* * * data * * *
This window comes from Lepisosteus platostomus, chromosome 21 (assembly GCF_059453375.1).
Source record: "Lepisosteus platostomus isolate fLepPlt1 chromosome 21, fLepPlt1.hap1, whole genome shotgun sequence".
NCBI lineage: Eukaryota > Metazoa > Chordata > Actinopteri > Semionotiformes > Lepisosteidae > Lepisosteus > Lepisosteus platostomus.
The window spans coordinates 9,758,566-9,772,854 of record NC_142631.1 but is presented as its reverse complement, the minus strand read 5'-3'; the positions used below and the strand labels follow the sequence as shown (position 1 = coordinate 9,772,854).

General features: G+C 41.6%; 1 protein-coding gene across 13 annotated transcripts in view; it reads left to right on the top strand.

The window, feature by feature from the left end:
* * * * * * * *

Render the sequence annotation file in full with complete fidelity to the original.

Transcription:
This window comes from Lepisosteus platostomus, chromosome 21 (assembly GCF_059453375.1).
Source record: "Lepisosteus platostomus isolate fLepPlt1 chromosome 21, fLepPlt1.hap1, whole genome shotgun sequence".
NCBI lineage: Eukaryota > Metazoa > Chordata > Actinopteri > Semionotiformes > Lepisosteidae > Lepisosteus > Lepisosteus platostomus.
The window spans coordinates 9,758,566-9,772,854 of record NC_142631.1 but is presented as its reverse complement, the minus strand read 5'-3'; the positions used below and the strand labels follow the sequence as shown (position 1 = coordinate 9,772,854).

General features: G+C 41.6%; 1 protein-coding gene across 13 annotated transcripts in view; it reads left to right on the top strand.

The window, feature by feature from the left end: